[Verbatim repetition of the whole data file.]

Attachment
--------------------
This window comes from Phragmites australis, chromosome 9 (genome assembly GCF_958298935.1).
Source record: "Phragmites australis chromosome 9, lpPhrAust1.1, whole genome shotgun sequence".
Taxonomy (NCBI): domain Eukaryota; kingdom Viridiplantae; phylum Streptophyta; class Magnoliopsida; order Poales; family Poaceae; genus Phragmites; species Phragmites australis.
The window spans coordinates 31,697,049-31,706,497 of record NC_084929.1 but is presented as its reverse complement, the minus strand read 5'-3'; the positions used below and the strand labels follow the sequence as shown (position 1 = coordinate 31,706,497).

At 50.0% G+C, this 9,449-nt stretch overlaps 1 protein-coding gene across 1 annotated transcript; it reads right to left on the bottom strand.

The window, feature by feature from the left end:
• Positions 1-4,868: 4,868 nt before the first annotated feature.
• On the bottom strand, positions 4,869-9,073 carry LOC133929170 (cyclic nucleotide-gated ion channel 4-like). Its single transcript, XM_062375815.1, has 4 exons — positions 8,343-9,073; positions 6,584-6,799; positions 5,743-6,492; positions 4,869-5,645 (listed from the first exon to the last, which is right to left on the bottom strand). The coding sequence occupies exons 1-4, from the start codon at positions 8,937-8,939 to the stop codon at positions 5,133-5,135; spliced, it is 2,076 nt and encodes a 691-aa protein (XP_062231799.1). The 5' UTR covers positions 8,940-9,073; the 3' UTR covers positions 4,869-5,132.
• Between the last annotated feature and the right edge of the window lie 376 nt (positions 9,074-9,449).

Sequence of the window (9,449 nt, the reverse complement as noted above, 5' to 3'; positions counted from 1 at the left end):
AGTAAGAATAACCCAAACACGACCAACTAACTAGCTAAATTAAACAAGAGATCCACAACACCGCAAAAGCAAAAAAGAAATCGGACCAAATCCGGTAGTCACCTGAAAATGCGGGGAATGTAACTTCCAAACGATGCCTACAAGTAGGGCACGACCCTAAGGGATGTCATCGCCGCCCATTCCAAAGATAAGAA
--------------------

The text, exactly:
This window comes from Phragmites australis, chromosome 9 (genome assembly GCF_958298935.1).
Source record: "Phragmites australis chromosome 9, lpPhrAust1.1, whole genome shotgun sequence".
Taxonomy (NCBI): domain Eukaryota; kingdom Viridiplantae; phylum Streptophyta; class Magnoliopsida; order Poales; family Poaceae; genus Phragmites; species Phragmites australis.
The window spans coordinates 31,697,049-31,706,497 of record NC_084929.1 but is presented as its reverse complement, the minus strand read 5'-3'; the positions used below and the strand labels follow the sequence as shown (position 1 = coordinate 31,706,497).

At 50.0% G+C, this 9,449-nt stretch overlaps 1 protein-coding gene across 1 annotated transcript; it reads right to left on the bottom strand.

The window, feature by feature from the left end:
• Positions 1-4,868: 4,868 nt before the first annotated feature.
• On the bottom strand, positions 4,869-9,073 carry LOC133929170 (cyclic nucleotide-gated ion channel 4-like). Its single transcript, XM_062375815.1, has 4 exons — positions 8,343-9,073; positions 6,584-6,799; positions 5,743-6,492; positions 4,869-5,645 (listed from the first exon to the last, which is right to left on the bottom strand). The coding sequence occupies exons 1-4, from the start codon at positions 8,937-8,939 to the stop codon at positions 5,133-5,135; spliced, it is 2,076 nt and encodes a 691-aa protein (XP_062231799.1). The 5' UTR covers positions 8,940-9,073; the 3' UTR covers positions 4,869-5,132.
• Between the last annotated feature and the right edge of the window lie 376 nt (positions 9,074-9,449).

Sequence of the window (9,449 nt, the reverse complement as noted above, 5' to 3'; positions counted from 1 at the left end):
AGTAAGAATAACCCAAACACGACCAACTAACTAGCTAAATTAAACAAGAGATCCACAACACCGCAAAAGCAAAAAAGAAATCGGACCAAATCCGGTAGTCACCTGAAAATGCGGGGAATGTAACTTCCAAACGATGCCTACAAGTAGGGCACGACCCTAAGGGATGTCATCGCCGCCCATTCCAAAGATAAGAA